Cambodia, Thai Officials Set up Hotline on Migrant Issue

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cambodia-thai-migrant-return-june-2014.jpg Migrant construction worker Chim Phon (2nd R) changes Thai baht to Cambodian riel currency as he arrives in the Cambodian city of Poipet on the Thai-Cambodian border, June 17, 2014.

Cambodia and Thailand on Tuesday sought to downplay reports of a crackdown on illegal Cambodian workers by Bangkok’s new military junta as the two governments agreed to establish a hotline to communicate on labor issues afflicting the two neighboring countries.

Eat Sophea, Cambodia’s ambassador to Thailand, was summoned to the Thai Ministry of Foreign Affairs to discuss the issue as the number of illegal Cambodian workers returning across the border since June 1 hit 200,000 on Tuesday, according to Cambodian Ministry of Foreign Affairs spokesman Kuy Koung.

The Cambodian workers—who prop up Thailand’s industries, but are mostly living in the country without proper documentation—have fled or have been forcibly repatriated by the Thai junta, which threatened illegal workers with arrest and deportation last week after taking power in a May 22 coup.

Kuy Koung said that the Thai junta had agreed to “establish a hotline for communication” on labor issues, and assured Cambodia that it “doesn’t have plans to deport all Cambodian laborers.”

“They simply want illegal immigrants to become legal immigrants in order to avoid labor exploitation,” he said.

The Thai side also urged those workers who have been deported since June 1 to return with legal paperwork, Kuy Koung said, adding that Cambodia’s Ministry of Foreign Affairs is working to ensure that illegal workers in Thailand become registered.

“So far we have about 50,000 workers already registered,” around 20,000 of whom have returned to Thailand, he said.

Speaking after talks with foreign ministry permanent secretary Sihasak Phuangketkeow in Bangkok, Eat Sophea dismissed reports of the shooting and abuse of Cambodian migrants by Thai authorities, which some have said triggered the mass exodus.

“The reports about shootings, the reports about other abuses are rumors and are not true, it's been taken out of context,” Agence France-Presse reported the ambassador as saying.

“We agreed to work together in order to clarify any issues.”

Border overwhelmed

Meanwhile, Cambodia’s Minister of Interior Sar Kheng on Tuesday urged authorities across the country to do whatever was in their power to facilitate the return of migrants to their home provinces.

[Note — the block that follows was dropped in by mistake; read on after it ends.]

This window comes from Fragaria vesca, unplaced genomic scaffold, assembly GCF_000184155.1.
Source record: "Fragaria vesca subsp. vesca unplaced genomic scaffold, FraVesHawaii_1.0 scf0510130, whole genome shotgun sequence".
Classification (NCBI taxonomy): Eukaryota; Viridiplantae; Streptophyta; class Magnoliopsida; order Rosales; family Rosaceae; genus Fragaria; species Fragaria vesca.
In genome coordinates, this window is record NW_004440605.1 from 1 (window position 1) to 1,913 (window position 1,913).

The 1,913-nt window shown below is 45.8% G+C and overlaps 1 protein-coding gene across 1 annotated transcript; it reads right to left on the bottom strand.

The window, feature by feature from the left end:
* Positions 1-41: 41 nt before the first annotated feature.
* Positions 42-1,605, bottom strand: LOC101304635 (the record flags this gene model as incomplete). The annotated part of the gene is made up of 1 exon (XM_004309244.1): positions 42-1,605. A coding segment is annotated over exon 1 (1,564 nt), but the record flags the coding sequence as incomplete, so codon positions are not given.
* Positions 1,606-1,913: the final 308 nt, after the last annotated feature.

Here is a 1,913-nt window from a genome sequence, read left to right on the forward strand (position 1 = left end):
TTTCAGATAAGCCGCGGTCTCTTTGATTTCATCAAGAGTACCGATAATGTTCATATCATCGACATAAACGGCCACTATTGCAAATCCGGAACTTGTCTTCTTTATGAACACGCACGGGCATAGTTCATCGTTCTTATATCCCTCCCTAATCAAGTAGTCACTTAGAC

“In order to help the returnees, the government would like authorities at the provincial level to welcome them at the border checkpoints and to provide them with transportation so they may return home,” Sar Kheng said in a statement.

“Please provide them with food [and] medication and make sure they return safely.”

Sar Kheng also called on local authorities to ensure that potential migrants are better informed about the situation they face working across the border in Thailand.

“[Authorities] must also disseminate information to prevent Cambodians from crossing the border to Thailand illegally and explain the consequences that might arise from doing so,” he said.

According to the World Bank, some 20 percent of Cambodia’s nearly 15 million population live in poverty, earning below U.S. $2.00 per day, and many have been tempted to find work in Thailand, where they can earn significantly more than they would at home.

Reuters news agency quoted Sar Kheng as slamming the Thai army for never consulting Cambodia about sending workers home.

“The army has rushed to deport workers who are considered illegal without prior notice or discussion with Cambodia or at least making contact with provinces along the borders,” he told a university graduation ceremony in the capital Phnom Penh.

“I think the current Thai army leadership must be held responsible for all the problems that have occurred, including the loss of life.”

Thai police say six Cambodian workers and a Thai driver were killed last weekend when a pick-up truck overturned on its way to the border. Thirteen people were injured.

Last week, the Cambodian Human Rights Action Committee (CHRAC), an umbrella group of 21 nongovernmental organizations, claimed that investigators from the Cambodian Human Rights and Development Association (ADHOC)—a CHRAC member—had received “credible witness accounts” that up to nine Cambodian migrants had been killed during the deportations, and that “beatings have occurred at the hands of the Thai armed forces.”

Reported by Ses Vansak for RFA’s Khmer Service. Translated by Samean Yun. Written in English by Joshua Lipes.


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